A few years ago I finally decided to try my hand at meditation. The stress in my life was starting to get the best of me. I had eliminated all the stressors I could, but I was still lacking a practice for mitigating the stressors I couldn’t eliminate or that were out of my control.
I found that meditation helped a lot with managing my stress, I was just not consistent about it. I would commit to doing it and be consistent for a week or two, and then, inevitably, I would hit a streak of craziness in my life and my meditation practice would get pushed to the side. This was ironic, as these exact situations, when life gets crazy, is when I needed meditation the most.
After some self introspection as to why this was happening I realized that as my day went on, I had less and less control over my time and if I didn’t set aside a time to do my meditation it would never happen. The obvious solution was to set aside time in my calendar to meditate.
However, despite my best intentions in scheduling things and laying out my day, unforeseen situations would come up causing me to push aside the time I had set aside to meditate.
Inevitably, I would find myself, once again, laying in bed, stressed, not having done my meditation.
I was frustrated! 😖
Ultimately, I decided that I have to not only set aside time to meditate, but to set aside that time when I had the most control over my day.
When did I have the most control of my day?
First thing in the morning.
So I decided to move my meditation to the beginning of my day, and made it one of the very first things I did after waking up.
At the time I am writing this article, April 2020, I have meditated for 65 days in a row! More than 2 months straight of meditation.
This illustrates the exact value of having a morning routine. If you are like me, and your days are packed full of tasks for others (work, family, clients), the morning time is one of the few times during the day where you can focus on yourself. The first few hours of your day is a time that you own. You are not at work, your family is often asleep, your mind is fresh, you haven’t been distracted by outside influences like the news or social media, it is your time.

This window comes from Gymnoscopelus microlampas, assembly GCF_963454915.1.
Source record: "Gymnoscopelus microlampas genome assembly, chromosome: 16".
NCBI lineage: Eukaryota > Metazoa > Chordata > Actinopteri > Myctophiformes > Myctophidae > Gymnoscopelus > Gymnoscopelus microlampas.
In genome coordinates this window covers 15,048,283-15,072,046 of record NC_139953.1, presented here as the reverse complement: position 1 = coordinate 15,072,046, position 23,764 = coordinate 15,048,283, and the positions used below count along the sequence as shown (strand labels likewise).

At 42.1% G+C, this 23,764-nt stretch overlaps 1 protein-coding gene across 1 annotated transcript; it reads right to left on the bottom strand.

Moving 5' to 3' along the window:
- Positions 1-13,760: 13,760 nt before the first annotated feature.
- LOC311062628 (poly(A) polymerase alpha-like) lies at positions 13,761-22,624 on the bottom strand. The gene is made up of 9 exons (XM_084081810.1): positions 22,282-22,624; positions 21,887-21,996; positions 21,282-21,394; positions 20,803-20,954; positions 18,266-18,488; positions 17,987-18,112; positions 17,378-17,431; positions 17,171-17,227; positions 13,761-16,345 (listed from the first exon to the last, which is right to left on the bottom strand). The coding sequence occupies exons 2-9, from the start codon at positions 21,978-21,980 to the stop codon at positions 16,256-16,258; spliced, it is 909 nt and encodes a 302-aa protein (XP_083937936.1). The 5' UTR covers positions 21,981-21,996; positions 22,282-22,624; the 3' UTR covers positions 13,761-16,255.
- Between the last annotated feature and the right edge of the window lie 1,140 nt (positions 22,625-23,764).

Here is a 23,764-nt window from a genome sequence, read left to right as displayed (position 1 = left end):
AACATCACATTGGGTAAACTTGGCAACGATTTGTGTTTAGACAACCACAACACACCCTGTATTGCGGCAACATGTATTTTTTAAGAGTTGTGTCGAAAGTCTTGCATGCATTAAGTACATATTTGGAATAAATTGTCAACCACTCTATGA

Before I get to some tips for establishing a morning routine, I wanted to throw out a word of caution for you Type A personalities that are already thinking of how they can squeeze more out of themselves.
DO NOT WAKE UP EARLIER TO FIT IN YOUR MORNING ROUTINE WHILE STILL GOING TO BED AT THE SAME TIME!!! If you need to get up 10 minutes earlier, go to bed 10 minutes earlier than normal. In reality 10 minutes may not be a huge deal, but if you are sacrificing an hour or more of sleep, that can have a negative impact on your health.
OK with that out of the way, here are three tips that will help you establish a successful morning routine for….
First decide on what you would like to include in your morning routine. Meditation, reading, mobility work, exercise, a walk, sauna, water painting, drawing, there is nothing too big or small to include, it is completely up to you.
Next decide how much time you would like to spend. My only suggestion would be to start small. Don’t shoot for 30 minutes of meditation when you have never meditated before, instead do 5-10 minutes. Don’t try to hit a 1 rep max on your deadlift after rolling out of bed, maybe just do some light romanian deadlifts with a kettlebell at first. Similarly don’t try and establish a complex morning routine to start with, there is no reason to try to meditate, read a book, workout, and go for a walk when right now you are doing nothing.
Pick one or two things and set aside 10-30 minutes to do those things.
I find it useful to have something to keep you motivated. For me, I want to say I have meditated for 100 days straight. 100 days isn’t significant in any way, it is an arbitrary number. What I like seeing is the number go up everyday. Maybe your goal is to finish a book a month, or maybe it is to be able to squat to 90 degrees without your heels coming off the floor. Whatever the goal is, track your progress, this will keep you motivated to continue to make time for it in your morning routine.
The good thing about a morning routine is that it is all about you, so it is flexible and under your control. Experiment, see what works, refine, and repeat for as long as you like. Then switch it up, move things in or out, make it longer or shorter. There are no rules, make it your own
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